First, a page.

People could follow their own interests and pursuits. A range of activities were available and we were told of plans to increase the provision of these after consultation with people living there.

People were aware of how to make a complaint and we saw complaints dealt with by the service had been responded to appropriately. Two complaints were being investigated by head office and these were on-going when we visited. Not all of the issues people spoke to us about had been examined through the complaints procedure and these were referred back to the manager for investigation and resolution.

We found there was a willing and committed staff team. The new manager was enthusiastic and keen to make improvements. However, the effectiveness of some of the quality assurance systems required improvement, which is evident from the breaches we found at this inspection.

We identified three breaches of the Health and Social Care Act 2008 (Regulated Activities) 2014: Regulation 12 (Safe care and treatment), Regulation 18 (Staffing), and Regulation 17 (Good governance). You can see what action we told the provider to take at the back of the full version of the report.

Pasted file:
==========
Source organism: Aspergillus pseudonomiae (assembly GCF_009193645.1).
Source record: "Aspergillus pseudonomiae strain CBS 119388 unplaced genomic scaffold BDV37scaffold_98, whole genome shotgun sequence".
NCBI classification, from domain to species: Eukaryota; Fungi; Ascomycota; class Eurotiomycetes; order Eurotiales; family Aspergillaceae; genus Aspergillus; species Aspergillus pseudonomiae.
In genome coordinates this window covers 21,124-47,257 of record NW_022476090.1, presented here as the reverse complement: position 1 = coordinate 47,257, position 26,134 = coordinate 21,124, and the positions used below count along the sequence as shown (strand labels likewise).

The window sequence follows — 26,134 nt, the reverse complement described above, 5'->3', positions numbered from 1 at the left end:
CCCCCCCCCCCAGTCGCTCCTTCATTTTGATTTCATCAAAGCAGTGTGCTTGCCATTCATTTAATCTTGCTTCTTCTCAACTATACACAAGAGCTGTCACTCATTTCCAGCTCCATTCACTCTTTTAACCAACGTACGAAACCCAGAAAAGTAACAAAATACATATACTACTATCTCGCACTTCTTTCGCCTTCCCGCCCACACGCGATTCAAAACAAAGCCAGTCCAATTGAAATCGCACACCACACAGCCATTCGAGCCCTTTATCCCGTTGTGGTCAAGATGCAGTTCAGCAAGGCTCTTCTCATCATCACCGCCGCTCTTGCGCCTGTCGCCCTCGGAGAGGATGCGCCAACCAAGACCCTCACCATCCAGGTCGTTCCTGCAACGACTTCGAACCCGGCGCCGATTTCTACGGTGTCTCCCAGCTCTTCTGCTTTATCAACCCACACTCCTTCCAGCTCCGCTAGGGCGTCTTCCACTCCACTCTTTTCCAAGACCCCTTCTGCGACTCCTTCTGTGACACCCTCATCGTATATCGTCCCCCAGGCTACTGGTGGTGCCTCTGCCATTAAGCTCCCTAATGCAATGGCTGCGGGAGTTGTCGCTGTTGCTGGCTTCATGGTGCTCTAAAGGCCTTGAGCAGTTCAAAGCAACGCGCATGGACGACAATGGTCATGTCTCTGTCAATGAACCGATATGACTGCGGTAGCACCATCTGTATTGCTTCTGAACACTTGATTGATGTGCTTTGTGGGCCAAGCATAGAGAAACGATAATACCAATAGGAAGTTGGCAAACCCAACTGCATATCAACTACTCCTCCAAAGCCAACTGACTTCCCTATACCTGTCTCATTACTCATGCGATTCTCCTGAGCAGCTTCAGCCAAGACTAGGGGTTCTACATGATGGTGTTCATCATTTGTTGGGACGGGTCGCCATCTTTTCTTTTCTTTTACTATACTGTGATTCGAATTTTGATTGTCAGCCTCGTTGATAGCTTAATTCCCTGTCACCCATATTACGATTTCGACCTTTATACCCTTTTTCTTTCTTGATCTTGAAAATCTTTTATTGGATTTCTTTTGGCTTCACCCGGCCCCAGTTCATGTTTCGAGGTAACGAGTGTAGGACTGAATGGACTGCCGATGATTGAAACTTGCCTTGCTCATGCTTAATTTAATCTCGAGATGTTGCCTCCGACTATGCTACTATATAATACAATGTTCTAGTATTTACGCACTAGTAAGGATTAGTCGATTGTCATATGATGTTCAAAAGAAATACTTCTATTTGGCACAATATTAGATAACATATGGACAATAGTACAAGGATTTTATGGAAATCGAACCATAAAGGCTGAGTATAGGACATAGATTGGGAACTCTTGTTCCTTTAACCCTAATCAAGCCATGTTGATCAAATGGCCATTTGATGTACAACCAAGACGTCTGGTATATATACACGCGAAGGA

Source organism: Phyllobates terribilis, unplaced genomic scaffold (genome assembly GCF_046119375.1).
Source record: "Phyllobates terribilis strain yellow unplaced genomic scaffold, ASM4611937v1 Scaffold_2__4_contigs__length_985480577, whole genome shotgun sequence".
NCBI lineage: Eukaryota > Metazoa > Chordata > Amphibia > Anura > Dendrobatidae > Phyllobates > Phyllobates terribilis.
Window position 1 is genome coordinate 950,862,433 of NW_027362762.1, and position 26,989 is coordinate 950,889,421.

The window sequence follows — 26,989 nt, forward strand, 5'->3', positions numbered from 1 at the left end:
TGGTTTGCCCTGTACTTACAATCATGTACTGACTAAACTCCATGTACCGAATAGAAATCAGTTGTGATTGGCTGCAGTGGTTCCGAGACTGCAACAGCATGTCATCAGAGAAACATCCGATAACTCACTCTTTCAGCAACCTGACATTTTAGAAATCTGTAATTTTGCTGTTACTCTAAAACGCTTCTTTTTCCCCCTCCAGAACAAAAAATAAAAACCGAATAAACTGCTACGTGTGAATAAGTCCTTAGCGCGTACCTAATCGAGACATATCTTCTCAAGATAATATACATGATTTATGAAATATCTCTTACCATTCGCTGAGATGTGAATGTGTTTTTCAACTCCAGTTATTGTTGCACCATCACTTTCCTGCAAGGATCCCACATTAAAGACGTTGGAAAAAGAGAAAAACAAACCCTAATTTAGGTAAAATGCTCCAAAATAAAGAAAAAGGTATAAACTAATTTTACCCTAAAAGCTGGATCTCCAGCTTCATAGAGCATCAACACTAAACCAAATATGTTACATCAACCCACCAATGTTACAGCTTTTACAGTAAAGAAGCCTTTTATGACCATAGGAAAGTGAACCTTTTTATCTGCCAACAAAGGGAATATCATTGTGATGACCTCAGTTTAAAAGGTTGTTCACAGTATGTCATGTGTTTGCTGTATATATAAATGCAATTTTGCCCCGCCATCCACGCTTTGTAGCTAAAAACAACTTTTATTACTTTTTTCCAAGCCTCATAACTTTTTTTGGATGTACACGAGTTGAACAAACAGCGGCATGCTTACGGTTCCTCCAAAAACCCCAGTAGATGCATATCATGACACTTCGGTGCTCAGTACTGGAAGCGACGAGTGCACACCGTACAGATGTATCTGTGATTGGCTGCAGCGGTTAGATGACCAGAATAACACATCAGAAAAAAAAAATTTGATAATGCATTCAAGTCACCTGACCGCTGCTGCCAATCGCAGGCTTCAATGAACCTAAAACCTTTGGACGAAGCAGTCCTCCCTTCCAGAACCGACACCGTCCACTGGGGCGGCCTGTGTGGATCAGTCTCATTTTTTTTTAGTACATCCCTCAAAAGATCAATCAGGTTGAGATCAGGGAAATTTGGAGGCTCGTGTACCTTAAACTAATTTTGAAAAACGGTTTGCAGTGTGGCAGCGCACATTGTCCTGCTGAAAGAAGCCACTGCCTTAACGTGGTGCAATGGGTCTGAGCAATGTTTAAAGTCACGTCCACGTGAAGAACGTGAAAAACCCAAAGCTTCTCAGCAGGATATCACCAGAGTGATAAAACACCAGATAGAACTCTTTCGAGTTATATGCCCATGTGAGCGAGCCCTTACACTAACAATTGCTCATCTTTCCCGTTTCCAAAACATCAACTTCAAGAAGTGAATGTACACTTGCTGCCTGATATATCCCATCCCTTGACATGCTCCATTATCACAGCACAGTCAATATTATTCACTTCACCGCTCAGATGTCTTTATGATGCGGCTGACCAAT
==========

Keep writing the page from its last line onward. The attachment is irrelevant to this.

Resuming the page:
25, 30 September 2014

During a routine inspection

We returned to the service for a second day on 30 September 2014, to follow up on information we had received on 25 September 2014. The information included concerns about staffing levels, people's nutritional and personal care needs, faulty hoisting equipment, the colouration of water coming from some bath taps and delays in answering call bells

.

Below is the summary of what we found but if you want to see the evidence supporting our summary please read our full report. The summary is based on speaking with people who used the service, the staff supporting them, our observations and from looking at records.